The multifocal lens implant provides excellent reading vision and very good distance vision. The intermediate vision is acceptable but some patients who do lots of computer work find they need to sit closer to the computer, make the font size larger on the screen, or get a pair of intermediate vision spectacles to make intermediate work more comfortable. In addition, 25% of patients note glare and haloes around lights at night with the diffractive multifocal IOL, a feature that is inherent to multifocal lenses. These effects may interfere with your ability to drive comfortably at night. However, most patients find that they get used to this phenomenon with time and the glare and haloes BEHome less obvious. Night driving spectacles may assist in reducing this phenomenon. You should know that approximately 7-8% of patients implanted with monofocal lenses also notice glare and halos.
Are there any alternatives to multifocal lenses?
The primary alternative to multifocal lens implantation is monofocal lens implantation. If you request a monofocal lens, you will have to decide whether you want distance vision lens implants in both eyes or whether you want a distance vision implant in one eye and a near vision implant in the other eye. This latter arrangement, called monovision, provides adequate distance and near vision and is best suited for patients who have tried monovision in contacts previously and like the effect
Are there any risks or side effects to multifocal lens implant surgery?
Implantation of a multifocal lens is associated with all the risks and side effects of cataract surgery. These will be explained separately by your doctor.
Will I see 20/20 after surgery?
We hope so, but we cant guarantee it. You are paying for the service and the implant, not a guaranteed result. If the eye is otherwise healthy, the vast majority of patients can achieve 20/20 vision with glasses, contact lenses or refractive surgery (e.g. LASIK, PRK, CK).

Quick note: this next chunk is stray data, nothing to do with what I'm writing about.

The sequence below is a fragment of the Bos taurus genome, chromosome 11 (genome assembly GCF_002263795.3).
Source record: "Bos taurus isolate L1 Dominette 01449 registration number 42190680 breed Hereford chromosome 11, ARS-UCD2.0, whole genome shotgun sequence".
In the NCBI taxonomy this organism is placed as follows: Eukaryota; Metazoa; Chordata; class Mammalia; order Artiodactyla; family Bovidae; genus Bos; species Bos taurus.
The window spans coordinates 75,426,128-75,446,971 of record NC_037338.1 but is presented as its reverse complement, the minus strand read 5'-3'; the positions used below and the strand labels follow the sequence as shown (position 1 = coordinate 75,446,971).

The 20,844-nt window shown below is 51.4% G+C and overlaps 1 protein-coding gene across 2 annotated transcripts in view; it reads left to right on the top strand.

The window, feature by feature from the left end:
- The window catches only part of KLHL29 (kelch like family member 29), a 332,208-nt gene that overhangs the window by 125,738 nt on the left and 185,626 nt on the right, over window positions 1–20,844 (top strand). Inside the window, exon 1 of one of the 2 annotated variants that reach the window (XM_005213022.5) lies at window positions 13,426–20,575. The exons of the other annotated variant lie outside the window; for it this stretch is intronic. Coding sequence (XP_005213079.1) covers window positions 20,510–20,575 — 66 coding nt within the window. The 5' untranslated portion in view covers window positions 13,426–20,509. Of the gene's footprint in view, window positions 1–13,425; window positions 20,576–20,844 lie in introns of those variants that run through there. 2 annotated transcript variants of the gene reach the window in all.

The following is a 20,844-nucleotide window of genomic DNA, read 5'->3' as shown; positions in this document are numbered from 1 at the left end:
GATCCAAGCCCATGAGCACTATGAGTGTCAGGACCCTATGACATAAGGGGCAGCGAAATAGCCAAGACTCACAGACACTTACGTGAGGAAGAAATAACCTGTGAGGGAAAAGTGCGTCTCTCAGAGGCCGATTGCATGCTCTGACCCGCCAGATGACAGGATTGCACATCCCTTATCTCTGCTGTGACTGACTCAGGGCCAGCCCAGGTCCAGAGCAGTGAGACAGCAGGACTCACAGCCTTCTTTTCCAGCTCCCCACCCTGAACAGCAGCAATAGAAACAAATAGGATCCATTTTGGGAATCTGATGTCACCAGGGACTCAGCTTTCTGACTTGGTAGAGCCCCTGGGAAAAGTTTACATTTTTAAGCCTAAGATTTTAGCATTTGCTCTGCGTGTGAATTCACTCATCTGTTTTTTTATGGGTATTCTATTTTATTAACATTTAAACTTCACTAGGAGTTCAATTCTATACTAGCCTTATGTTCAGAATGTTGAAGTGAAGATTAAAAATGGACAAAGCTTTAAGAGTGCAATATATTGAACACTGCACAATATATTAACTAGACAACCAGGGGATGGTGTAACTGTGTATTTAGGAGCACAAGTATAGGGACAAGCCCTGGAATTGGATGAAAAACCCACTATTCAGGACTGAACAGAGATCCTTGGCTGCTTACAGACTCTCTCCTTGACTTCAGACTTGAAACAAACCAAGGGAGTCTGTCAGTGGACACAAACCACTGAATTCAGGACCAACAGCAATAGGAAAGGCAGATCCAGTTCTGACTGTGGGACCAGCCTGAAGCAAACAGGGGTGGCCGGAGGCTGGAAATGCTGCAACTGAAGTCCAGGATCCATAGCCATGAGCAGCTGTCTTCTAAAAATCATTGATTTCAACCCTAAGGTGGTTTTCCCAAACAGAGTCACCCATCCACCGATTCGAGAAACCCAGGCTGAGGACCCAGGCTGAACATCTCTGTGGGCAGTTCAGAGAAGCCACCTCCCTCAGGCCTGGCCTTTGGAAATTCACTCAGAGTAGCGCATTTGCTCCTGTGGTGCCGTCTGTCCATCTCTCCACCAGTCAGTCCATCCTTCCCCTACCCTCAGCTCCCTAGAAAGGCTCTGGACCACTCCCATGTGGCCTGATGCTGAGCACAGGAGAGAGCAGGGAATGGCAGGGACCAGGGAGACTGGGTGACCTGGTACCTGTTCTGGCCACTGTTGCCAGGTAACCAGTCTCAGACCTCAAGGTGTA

multifocal-iol-1Will I need glasses after surgery?
If you opt to receive a monofocal lens implanted in both eyes for distance vision, you will definitely need reading glasses after surgery. If you receive a multifocal lens there is a good chance you wont need glasses. 80% of patients implanted with the diffractive and refractive lenses in their respective FDA clinical trials did not need glasses after surgery for distance or near vision. Of course, not every patient in the trial was spectacle independent. The odds of BEHoming free of spectacles are better if your corneal astigmatism is low and your eyes are healthy.
Is a multifocal lens recommended for every patient?
No. It is recommended for most patients, but not for patients who have problems with their retina (e.g. significant macular degeneration, epiretinal membrane macular pucker , macular holes, significant diabetic retinopathy, history of severe retinal detachment, retinal dystrophies or degenerations, retinal vascular occlusions), advanced glaucoma affecting central vision, irregular corneal astigmatism, corneal scarring, keratoconus, corneal dystrophies or optic neuropathy. Patients with a history of corneal refractive surgery (CK, RK, PRK, LASIK, etc.) may require additional refractive surgery following implantation of a multifocal lens to optimize its performance. In addition, your doctor will discuss the advantages and disadvantages of a multifocal lens as it pertains to your individual lifestyle and expectations. Patients with unrealistic expectations may not be appropriate for multifocal lenses.